Seichou Karate | Our History
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Our History

Established in 1971

Seichou Karate® History

Seichou Karate® Dojo founder Richard Romero began studying Kyokushinkai-kan Karate in January 1971 under renowned master Shigeru Oyama in Hartsdale, New York. He received his black belt from Kyokushin founder Masutatsu Oyama on November 24, 1974. Romero was a point system champion in the 1970s and a knock-down tournament champion in the 1980s. He taught karate in New York City at the World Oyama Karate headquarters from 1980 to 1986. During that time, Romero represented the U.S. in Tokyo at the Kyokushinkai-kan World Championships (1984), and he demonstrated karate with Soshu Shigeru Oyama in the U.S. and Europe.

In June 1988 Romero entered Cornell University’s Full-year Asian Language Concentration Program in Japanese (“FALCON”). He graduated from FALCON in June 1989 and moved to Japan to work in public education in the Japan Exchange and Teaching Program (“JET”).

From 1990 to 1992 Romero taught karate in Nagoya, Japan at the request of Soshu Oyama. In 1993 Romero was a guest lecturer on martial arts at the Tokyo Institute of Foreign Language Studies.

In 1997 Romero founded Seichou Karate® in Alexandria, Virginia to help students learn powerful self-defense, achieve a high level of physical conditioning, mental focus and a balanced attitude that would help them achieve success in their everyday lives. The Dojo firmly took root and thrived.

In 2008 Romero opened a 2,100 square foot state-of-the-art facility at 807 North Royal Street in Alexandria. According to our students, Seichou Dojo is beautiful, serene and conducive to serious martial arts study. The Training Hall is located on the first floor and has a 1,000 square foot unobstructed training mat with a sprung floor, 50-foot mirror, heavy bags, impact pads and crash mats. Also on the first floor are the dressing rooms that are equipped with showers and lockers. On the second floor we have a classroom for cultural arts classes including Japanese language, calligraphy, abacus and flower arranging.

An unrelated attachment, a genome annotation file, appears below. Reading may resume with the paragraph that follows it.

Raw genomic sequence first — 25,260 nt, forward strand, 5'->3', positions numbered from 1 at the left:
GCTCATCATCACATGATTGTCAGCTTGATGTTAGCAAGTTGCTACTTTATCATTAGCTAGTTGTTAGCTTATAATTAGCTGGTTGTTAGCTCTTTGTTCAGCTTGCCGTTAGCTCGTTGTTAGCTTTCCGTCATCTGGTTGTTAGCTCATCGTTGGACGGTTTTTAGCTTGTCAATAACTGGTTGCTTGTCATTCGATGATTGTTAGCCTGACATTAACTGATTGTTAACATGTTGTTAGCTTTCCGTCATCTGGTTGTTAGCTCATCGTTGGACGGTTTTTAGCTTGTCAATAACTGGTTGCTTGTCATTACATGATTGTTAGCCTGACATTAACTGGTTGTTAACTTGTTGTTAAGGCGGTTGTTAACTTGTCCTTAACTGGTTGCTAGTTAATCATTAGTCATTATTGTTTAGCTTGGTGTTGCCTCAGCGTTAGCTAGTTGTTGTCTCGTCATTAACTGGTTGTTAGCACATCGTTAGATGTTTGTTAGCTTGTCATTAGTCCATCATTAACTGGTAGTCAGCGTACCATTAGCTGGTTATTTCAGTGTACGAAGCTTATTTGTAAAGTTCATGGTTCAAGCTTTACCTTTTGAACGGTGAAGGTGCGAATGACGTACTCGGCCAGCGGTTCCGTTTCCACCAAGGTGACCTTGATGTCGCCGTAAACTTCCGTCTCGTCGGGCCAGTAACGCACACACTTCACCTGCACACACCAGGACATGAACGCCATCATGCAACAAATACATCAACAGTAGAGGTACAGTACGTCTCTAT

In recognition of his tireless efforts to promote traditional Japanese martial arts and culture, on December 1, 2012 the Seichou Karate® Advisory Committee promoted Romero from “sensei” to the rank of “shihan.”

Shihan (師範) is a Japanese term, often used in Japanese martial arts as an honorific title for expert or senior instructors. The term is frequently used interchangeably with English terms such as ``master instructor``.

In 2014, 2015 and 2016 the readers of the Washington City Paper voted Seichou Karate Dojo “Best Martial Arts Classes” in DC.

2016 was bittersweet at Seichou Karate® Dojo because Romero’s instructor, Soshu Oyama passed away in February. However, after paying respects to Soshu, we finished the year strongly by opening a second location in the Hollin Hall neighborhood of Fairfax County, Virginia.

Seichou Karate® Dojo started very strongly with the publication of “121 Thoughts on My Life in Karatedo,” by Soshu Oyama as told to Shihan Romero. The book describes how Oyama’s experiences growing up in the rubble of post WWII Tokyo motivated him to become one of the most inspiring martial arts masters of the last 100 years, and sets out his philosophy on karatedo and his hopes for the future of traditional martial arts. “121 Thoughts on My Life in Karatedo” is available at

Romero and his team of talented instructors are committed to offering the finest Japanese martial and cultural arts instruction for holistic personal growth. Visit us today to learn how you can achieve ambitious goals through our powerful programs.